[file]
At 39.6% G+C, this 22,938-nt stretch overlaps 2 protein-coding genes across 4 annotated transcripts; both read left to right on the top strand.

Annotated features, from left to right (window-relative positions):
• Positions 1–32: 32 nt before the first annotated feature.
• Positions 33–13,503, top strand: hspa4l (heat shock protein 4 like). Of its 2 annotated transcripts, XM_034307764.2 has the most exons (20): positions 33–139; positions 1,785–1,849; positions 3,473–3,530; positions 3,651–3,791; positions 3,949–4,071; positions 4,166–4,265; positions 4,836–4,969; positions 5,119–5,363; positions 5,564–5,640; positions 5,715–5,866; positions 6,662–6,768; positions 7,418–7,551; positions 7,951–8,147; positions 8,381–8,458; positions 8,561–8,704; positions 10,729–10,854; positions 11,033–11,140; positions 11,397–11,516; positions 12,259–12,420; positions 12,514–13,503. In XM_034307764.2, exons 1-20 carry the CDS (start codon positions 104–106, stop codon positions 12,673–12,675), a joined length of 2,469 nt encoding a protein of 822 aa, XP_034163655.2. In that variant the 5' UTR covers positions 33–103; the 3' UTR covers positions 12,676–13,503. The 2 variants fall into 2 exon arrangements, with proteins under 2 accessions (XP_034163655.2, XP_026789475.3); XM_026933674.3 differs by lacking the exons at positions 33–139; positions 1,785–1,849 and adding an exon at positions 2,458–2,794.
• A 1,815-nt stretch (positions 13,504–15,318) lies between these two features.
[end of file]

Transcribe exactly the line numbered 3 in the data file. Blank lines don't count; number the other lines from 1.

• Positions 1–32: 32 nt before the first annotated feature.